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What is obvious about the three teapots and the wine-bottle holder pictured here is Dresser’s clear affection for, perhaps even obsession with diagonality. The legs of three of the items don’t just splay at an angle. They proclaim an angularity that is impassioned. The ebonized wood handles assert a daring diagonal motif that makes clear that Dresser was smitten with the unconventional, with a search for a fresh vocabulary for a dawning new age. The upper teapot rotates the square, which is a hallmark and distinguishing feature of 20th-century diagonality. Even the top is pyramidal including its finial. The legs of the wine bottle holder do not come down perpendicular to the tabletop; they assert an almost aggressive animal stance. These angled features are not by chance. They represent the aesthetic predilection of a designer who anticipated what would emerge in future decades.

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Noteworthy also is the departure from symmetry (mirror imaging), a telling feature of 20th-century art and architecture. Here is organic energy reaching in multiple directions like that of Cubist art. Evident also is interpenetration and a clash of geometries that would warm the heart of any Japanese woodblock artist.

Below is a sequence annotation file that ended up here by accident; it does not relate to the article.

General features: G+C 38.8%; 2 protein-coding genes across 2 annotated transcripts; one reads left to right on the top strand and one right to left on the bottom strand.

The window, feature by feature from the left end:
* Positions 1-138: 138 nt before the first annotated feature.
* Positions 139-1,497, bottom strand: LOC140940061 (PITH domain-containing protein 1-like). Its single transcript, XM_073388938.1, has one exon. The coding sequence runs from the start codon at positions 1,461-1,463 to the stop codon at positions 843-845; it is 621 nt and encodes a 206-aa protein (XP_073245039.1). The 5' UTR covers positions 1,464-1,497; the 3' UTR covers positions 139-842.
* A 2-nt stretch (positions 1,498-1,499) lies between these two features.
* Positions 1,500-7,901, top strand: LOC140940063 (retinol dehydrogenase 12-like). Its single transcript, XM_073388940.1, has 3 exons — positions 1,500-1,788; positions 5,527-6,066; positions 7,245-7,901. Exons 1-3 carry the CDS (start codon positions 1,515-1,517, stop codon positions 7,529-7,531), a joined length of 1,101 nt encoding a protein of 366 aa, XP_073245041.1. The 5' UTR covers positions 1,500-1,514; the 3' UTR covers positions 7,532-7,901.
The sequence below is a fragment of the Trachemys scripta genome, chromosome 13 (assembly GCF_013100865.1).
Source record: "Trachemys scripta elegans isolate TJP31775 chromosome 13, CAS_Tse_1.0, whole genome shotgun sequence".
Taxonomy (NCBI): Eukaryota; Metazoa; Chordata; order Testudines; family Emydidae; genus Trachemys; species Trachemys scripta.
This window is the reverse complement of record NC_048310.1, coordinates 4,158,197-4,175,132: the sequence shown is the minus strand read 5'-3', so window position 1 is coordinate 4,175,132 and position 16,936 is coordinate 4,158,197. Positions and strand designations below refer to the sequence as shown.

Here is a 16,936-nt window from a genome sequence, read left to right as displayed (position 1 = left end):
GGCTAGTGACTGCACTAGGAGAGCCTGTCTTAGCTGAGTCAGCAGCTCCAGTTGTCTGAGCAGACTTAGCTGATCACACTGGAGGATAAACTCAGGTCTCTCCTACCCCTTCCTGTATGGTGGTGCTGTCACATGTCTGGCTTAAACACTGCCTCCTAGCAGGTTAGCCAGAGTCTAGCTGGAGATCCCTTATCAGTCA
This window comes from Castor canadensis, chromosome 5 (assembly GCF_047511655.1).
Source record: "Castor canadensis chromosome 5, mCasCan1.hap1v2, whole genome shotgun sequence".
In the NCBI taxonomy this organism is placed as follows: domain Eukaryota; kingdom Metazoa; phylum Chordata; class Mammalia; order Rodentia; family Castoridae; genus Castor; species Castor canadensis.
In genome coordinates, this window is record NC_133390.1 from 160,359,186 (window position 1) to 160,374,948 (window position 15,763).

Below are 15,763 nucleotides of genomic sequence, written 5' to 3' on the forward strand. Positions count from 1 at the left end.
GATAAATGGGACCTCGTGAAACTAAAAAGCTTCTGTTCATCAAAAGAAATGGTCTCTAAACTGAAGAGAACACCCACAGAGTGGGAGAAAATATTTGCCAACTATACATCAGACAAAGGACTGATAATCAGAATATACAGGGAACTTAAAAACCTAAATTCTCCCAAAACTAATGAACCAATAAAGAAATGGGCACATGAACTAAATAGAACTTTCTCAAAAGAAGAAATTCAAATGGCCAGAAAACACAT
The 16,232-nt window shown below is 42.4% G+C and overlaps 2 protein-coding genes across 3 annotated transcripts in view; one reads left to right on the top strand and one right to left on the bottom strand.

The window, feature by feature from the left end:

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The Crab Tree Farm (Illinois, USA) editor wrote in an article that appeared in 2015, “Although in his textiles and other two-dimensional works, Dresser was a prolific and original creator of ornament, in the present collection, decoration plays a secondary role to shape. The protomodern aesthetic of Dresser’s tableware and the adventurous treatments of his cross-cultural ceramics reveal the particular elements of Dresser’s eye and mind that appeal so much to our contemporary tastes.” Diagonality is not evident in all of Dresser’s sketches and actual works, but the impulse is there and that is what is relevant as we look back on the sources of Diagonality in the modern era.